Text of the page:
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Is taking a jab at House Speaker politically risky?
By Vincent Pierri | Daily Herald Staff

Illinois Speaker of the House Michael Madigan


Associated Press

Carol Sente


Elliott Hartstein


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Published: 1/29/20 12:01 AM

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As the clock runs down on the primary election season, some candidates are making bold claims or hurling accusations against opponents.

But is taking a jab at one of the state's most powerful politicians a wise move?

Elliott Hartstein, Democratic candidate for state House District 59 and Buffalo Grove village president, took a swipe at fellow Democrat and House Speaker Michael Madigan in a news release earlier this week.

Hartstein's comments came in response to a direct mail piece sent by his Democratic primary opponent, state Rep. Carol Sente, in which she claims he tried to take away free speech rights for people attending zoning hearings.

The ad uses quotes from 2005 newspaper stories about Hartstein's visit to Springfield to lobby for a bill that focused on zoning hearing rules. It concludes by stating, "For Elliott Hartstein, sometimes the First Amendment is just a suggestion, not a right."

Hartstein also was upset by another piece warning voters of his support for a tax increase to bolster the state's budget.

Hartstein said the pair should be embarrassed by their behavior in creating ads he claims distort his views.

Hartstein said he takes issue with Madigan because his supporters are helping finance Sente's campaign.

"She was appointed by party leaders and her political godfather, Mike Madigan, who is bankrolling a good portion of her campaign," Hartstein said in the statement. "They should be ashamed of themselves for their current tactics in the primary races."

Hartstein said he's had some feedback from constituents after making the remarks. Most of it was positive, he said.

"People said they admire me for fighting back. If your record is being distorted you have to let people know."

Hartstein said his words were sincere but also chosen to reverberate among constituents.

"People in this district respect independence," he said. "Most of the people are thoughtful, independent thinkers. Independence resonates in this district."

But political experts say standing up to Madigan can be risky.

Kent Redfield, a former political science professor at the University of Illinois at Springfield, said Democrats who seriously oppose the Speaker won't get far.

"For those who think they are going to be independent, criticizing the Speaker, voting against the Speaker, that would be disastrous for the representative and bad for the district," Redfield explained. "Madigan has a long memory and keeps score when members cross him. It can be isolating and ineffective if you go directly against him."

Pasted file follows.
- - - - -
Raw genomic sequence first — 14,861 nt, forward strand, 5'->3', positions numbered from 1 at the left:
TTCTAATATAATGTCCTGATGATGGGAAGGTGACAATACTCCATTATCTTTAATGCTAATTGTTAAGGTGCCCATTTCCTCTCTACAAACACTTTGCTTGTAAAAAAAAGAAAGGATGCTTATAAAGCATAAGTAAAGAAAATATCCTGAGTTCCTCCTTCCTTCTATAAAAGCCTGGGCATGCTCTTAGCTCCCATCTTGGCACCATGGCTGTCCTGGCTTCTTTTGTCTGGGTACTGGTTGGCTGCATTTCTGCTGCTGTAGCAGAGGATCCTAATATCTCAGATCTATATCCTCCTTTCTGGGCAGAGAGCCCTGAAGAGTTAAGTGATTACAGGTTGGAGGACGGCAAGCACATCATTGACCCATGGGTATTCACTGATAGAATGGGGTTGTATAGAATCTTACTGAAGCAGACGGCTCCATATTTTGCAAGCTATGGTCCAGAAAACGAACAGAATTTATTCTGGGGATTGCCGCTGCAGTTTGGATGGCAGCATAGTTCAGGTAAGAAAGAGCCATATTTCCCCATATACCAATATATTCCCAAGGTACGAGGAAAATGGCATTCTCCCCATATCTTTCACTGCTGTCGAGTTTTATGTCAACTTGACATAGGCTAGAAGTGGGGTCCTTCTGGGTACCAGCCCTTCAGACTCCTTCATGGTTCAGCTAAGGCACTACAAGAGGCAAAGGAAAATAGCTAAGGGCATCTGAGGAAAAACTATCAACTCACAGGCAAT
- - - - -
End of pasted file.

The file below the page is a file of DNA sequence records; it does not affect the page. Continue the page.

Widely regarded as a powerful and controlling leader, Madigan is the longest serving House Speaker in Illinois history. He has led the House Democrats continuously since 1983 with the exception of two years in the mid-1990s.

Hartstein's comments were caustic, but probably won't hurt him in the long run, Redfield said.

"If Hartstein is elected and votes for Madigan as Speaker and then doesn't go out of his way to publicly run against him, there probably won't be any long-term impact," Redfield said.

Perhaps imagining himself in the hallowed halls of the General Assembly, Hartstein has softened his opinions in recent days.

"This is politics. I'm not coming out against him or maligning him," Hartstein said. "He's a smart man and a good politician. He wouldn't be where he is if he wasn't smart. The first thing I want to do is sit down and have a candid discussion with him. We will agree on many things and disagree on others. I'm prepared to reflect my disagreements."

Madigan press secretary Steve Brown said the issue is much ado about nothing. He said voters need to focus on the good job Sente is doing now.

"What's really important right now is that she's the best person to continue the legacy of state Rep. Kathy Ryg," Brown said. "We'll see what happens after next Tuesday."

Sente was appointed to replace Ryg, who stepped down last August to run a children's advocacy group.

Sente said she wasn't offended by the Hartstein's comments. It's part of the game, she said.

"I respect his opinion and want to respond with grace," Sente said. "I've been in business a long time and have been in tough situations. I respect his thoughts."

With decades of public service experience, Hartstein said bitterness won't take you very far.

"I don't hold grudges. You can't hold grudges in public life. You have to look forward not back."